68. Murphy, P. E., & Laczniak, G. R. (1981). Marketing ethics: A review with implications for managers, educators, and researchers. In B. M. Enis & K. J. Roering (Eds.), Review of marketing. Chicago: American Marketing Association.Google Scholar
  69. Murphy, P. E., Laczniak, G. R., Bowie, N. E., & Klein, T. A. (2005). Ethical marketing: Basic ethics in action. Upper Saddle River: Prentice Hall.Google Scholar
  70. Murphy, P. E., Laczniak, G. R., & Wood, G. (2007). An ethical basis for relationship marketing: A virtue ethics perspective. European Journal of Marketing, 41(1/2), 37–57.CrossRefGoogle Scholar
  71. O’Sullivan, D., & Abela, A. V. (2007). Marketing performance measurement ability and firm performance. Journal of Marketing, 71, 79–93.CrossRefGoogle Scholar
  72. Pagano, B., Pagano, E., & Lundin, S. (2003). The transparency edge: How credibility can make or break you in business. New York: McGraw-Hill.Google Scholar
  73. Paine, L. S. (2003). Value shift: Why companies must merge social and financial imperatives to achieve superior performance. New York: McGraw Hill.Google Scholar
  74. Porter, M. E., & Kramer, M. R. (2006). Strategy and society: The link between competitive advantage and corporate social responsibility. Harvard Business Review, 78–92.Google Scholar
  75. Ratchford, B., Agrawal, J., Grimm, P. E., & Srinivasan, N. (1996). Toward understanding the measurement of market efficiency. Journal of Public Policy & Marketing, 15(2), 167–184.Google Scholar
  76. Ratchford, B. T., Pan, X., & Shankar, V. (2003). On the efficiency of internet markets for consumer goods. Journal of Public Policy & Marketing, 22(1), 4.CrossRefGoogle Scholar
  77. Reichheld, F. F. (1996). The loyalty effect: The hidden force behind growth, profits, and lasting value. Boston: Harvard Business School Press.Google Scholar
  78. Robin, D. P., & Reidenbach, R. E. (1987). Social responsibility, ethics, and marketing strategy: Closing the gap between concept and application. Journal of Marketing, 51(1), 44.CrossRefGoogle Scholar
  79. Rowley, T. J. (1997). Moving beyond dyadic ties: A network theory of stakeholder influences. Academy of Management Review, 22(4), 887.CrossRefGoogle Scholar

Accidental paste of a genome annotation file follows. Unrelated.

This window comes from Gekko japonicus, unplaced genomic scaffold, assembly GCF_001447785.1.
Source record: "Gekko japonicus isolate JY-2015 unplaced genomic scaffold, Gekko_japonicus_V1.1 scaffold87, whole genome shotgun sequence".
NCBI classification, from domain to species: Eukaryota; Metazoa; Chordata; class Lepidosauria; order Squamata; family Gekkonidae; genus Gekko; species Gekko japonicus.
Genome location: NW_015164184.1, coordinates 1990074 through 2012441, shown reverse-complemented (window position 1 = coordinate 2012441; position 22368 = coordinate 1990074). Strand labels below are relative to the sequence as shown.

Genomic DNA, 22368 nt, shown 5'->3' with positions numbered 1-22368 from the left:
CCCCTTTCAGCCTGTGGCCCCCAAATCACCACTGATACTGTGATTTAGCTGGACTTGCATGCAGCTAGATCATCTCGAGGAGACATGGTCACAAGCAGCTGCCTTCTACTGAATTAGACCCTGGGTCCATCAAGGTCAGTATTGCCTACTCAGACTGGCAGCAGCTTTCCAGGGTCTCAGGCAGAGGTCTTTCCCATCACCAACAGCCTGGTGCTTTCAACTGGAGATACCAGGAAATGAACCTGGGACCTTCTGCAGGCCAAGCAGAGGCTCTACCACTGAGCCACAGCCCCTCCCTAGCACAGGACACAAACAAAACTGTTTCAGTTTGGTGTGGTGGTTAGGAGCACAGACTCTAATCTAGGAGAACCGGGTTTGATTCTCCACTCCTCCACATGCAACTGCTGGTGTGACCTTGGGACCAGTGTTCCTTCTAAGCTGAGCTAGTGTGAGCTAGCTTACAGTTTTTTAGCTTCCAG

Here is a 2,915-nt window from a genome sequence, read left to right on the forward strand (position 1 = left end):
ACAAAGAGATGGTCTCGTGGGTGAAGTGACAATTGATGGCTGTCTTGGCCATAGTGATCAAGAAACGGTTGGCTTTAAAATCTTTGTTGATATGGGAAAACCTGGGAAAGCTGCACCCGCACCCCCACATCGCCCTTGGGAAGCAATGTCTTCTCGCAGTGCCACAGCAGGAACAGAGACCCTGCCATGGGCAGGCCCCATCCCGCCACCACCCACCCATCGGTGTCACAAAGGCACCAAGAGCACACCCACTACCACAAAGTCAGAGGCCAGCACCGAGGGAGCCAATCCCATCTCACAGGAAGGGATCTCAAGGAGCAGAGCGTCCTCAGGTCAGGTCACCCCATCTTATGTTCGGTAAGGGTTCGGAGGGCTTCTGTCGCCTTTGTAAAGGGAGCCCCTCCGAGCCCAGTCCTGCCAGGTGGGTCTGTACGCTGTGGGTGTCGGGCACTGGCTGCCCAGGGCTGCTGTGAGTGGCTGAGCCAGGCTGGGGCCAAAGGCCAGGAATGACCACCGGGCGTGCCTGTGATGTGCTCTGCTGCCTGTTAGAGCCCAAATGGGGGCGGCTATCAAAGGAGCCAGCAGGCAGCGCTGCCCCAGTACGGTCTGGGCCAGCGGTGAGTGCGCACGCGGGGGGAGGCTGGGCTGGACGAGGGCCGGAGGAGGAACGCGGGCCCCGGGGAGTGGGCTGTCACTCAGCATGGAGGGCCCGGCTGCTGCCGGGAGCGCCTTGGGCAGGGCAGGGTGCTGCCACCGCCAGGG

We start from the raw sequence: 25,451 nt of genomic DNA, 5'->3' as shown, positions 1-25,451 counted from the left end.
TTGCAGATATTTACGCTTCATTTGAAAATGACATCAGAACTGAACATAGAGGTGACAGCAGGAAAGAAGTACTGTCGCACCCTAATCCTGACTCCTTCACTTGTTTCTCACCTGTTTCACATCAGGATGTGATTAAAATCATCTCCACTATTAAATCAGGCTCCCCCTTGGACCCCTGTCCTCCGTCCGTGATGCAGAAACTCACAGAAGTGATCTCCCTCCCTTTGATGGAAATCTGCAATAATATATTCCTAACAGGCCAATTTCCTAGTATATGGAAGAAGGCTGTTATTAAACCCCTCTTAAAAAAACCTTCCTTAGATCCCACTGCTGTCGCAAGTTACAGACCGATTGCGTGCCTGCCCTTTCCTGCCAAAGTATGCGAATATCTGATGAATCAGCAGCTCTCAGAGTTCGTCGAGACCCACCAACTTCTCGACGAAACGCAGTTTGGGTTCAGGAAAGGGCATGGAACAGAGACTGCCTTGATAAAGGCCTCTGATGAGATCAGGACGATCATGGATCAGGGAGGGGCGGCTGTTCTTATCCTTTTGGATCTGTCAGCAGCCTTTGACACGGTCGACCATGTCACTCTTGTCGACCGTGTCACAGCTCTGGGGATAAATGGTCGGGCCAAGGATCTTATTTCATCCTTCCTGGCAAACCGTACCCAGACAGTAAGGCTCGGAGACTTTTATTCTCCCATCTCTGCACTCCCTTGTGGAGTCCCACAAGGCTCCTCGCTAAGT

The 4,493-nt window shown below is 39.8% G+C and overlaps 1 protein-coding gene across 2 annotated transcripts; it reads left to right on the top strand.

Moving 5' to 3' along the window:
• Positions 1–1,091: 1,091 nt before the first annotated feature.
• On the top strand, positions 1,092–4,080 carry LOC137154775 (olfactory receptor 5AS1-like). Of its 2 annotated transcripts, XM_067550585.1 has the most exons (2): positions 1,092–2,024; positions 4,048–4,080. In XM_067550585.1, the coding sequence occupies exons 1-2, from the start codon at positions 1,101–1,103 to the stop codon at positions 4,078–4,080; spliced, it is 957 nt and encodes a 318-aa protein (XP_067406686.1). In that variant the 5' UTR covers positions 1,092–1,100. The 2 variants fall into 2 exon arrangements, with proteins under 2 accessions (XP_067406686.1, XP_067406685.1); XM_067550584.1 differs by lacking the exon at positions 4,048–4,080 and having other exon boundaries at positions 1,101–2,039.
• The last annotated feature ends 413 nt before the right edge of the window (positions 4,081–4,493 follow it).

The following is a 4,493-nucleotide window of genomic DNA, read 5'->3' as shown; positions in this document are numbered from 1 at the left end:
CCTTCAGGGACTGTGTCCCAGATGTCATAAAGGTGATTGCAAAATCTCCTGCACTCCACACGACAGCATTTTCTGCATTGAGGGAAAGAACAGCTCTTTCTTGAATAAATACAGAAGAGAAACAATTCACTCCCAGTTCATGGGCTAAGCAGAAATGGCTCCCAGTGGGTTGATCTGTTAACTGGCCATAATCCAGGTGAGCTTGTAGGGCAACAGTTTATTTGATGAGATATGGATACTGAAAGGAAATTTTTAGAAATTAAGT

80. Royle, T. (2005). Realism or idealism? Corporate social responsibility and the employee stakeholder in the global fast-food industry. Business Ethics, 14(1), 42.CrossRefGoogle Scholar
  81. Schwepker, C. H., & Hartline, M. D. (2005). Managing the ethical climate of customer-contact service employees. Journal of Service Research, 7(4), 377.CrossRefGoogle Scholar
  82. Sen, A. (1987). On ethics and economics. Cambridge: Blackwell Publishers.Google Scholar
  83. Shultz, C. J., II, & Holbrook, M. B. (1999). Marketing and the tragedy of the commons: A synthesis, commentary, and analysis for action. Journal of Public Policy & Marketing, 18(2), 218.Google Scholar
  84. Slater, S. F., & Narver, J. C. (1995). Marketing orientation and the learning organization. Journal of Marketing, 59, 63–74.CrossRefGoogle Scholar
  85. Smith, N. C. (1993). Ethics and the marketing manager. In N. C. Smith & J. A. Quelch (Eds.), Ethics in marketing. Boston: Irwin.Google Scholar
  86. Smith, N. C., & Cooper-Martin, E. (1997). Ethics and target marketing: The role of product harm and consumer vulnerability. Journal of Marketing, 61(3), 1.CrossRefGoogle Scholar
  87. Srivastava, R. K., Shervani, T. A., & Fahey, L. (1998). Market-based assets and shareholder value: A framework for analysis. Journal of Marketing, 62, 2–18.CrossRefGoogle Scholar
  88. Srivastava, R. K., Shervani, T. A., & Fahey, L. (1999). Marketing, business processes, and shareholder value: An organizationally embedded view of marketing activities and the discipline of marketing. Journal of Marketing, 63, 168–179 (special issue).CrossRefGoogle Scholar
  89. Takala, T., & Uusitalo, O. (1996). An alternative view of relationship marketing: A framework for ethical analysis. European Journal of Marketing, 30(2), 45.CrossRefGoogle Scholar
  90. Urban, G. (2004). Customer advocacy—a new paradigm for marketing? In J. N. Sheth & R. S. Sisodia (Eds.), Does marketing need reform? Fresh perspectives on the future. Armonk: M.E. Sharpe.Google Scholar
  91. Vargo, S. L., & Lusch, R. F. (2004a). Evolving to a new dominant logic for marketing. Journal of Marketing, 68, 1–17.CrossRefGoogle Scholar
  92. Vargo, S. L., & Lusch, R. F. (2004b). The four services marketing myths: Remnants from a manufacturing model. Journal of Service Research, 6(4), 324–335.CrossRefGoogle Scholar
  93. Vargo, S. L., & Lusch, R. F. (2006). Service-dominant logic: What it is, what it is not, what it might be. In R. F. Lusch & S. L. Vargo (Eds.), The service-dominant logic of marketing: Dialog, debate, and directions. Armonk: M.E. Sharpe.Google Scholar
  94. Velasquez, M. (2006). Business ethics: Concepts and cases (6th ed.). Upper Saddle River: Pearson Prentice Hall.Google Scholar
  95. Waddock, S. A., Bodwell, C., & Graves, S. B. (2002). Responsibility: The new business imperative. Academy of Management Executive, 16(2), 132.Google Scholar
  96. Wathne, K. H., & Heide, J. B. (2000). Opportunism in interfirm relationships: Forms, outcomes, and solutions. Journal of Marketing, 64(4), 36.CrossRefGoogle Scholar
  97. Webster, F. E. Jr., Malter, A. J., & Ganesan, S. (2003). Can marketing regain its seat at the table? MSI Reports. Cambridge: MSI.Google Scholar
  98. Wilkie, W. L., & Moore, E. S. (1999). Marketing’s contributions to society. Journal of Marketing, 63, 198–218 (special issue).CrossRefGoogle Scholar
  99. Wilkie, W. L., & Moore, E. S. (2003). Scholarly research in marketing: Exploring the ‘4 Eras’ of thought development. Journal of Public Policy & Marketing, 22(2), 116.CrossRefGoogle Scholar
  100. Zadek, S. (2004). The path to social responsibility. Harvard Business Review (December), 125–132.Google Scholar

Copyright information

© Academy of Marketing Science 2007

Authors and Affiliations

  1. 1.Department of Business and EconomicsCatholic University of AmericaWashingtonUSA
  2. 2.Institute for Ethical Business Worldwide394 Mendoza College of BusinessNotre DameUSA

Personalised recommendations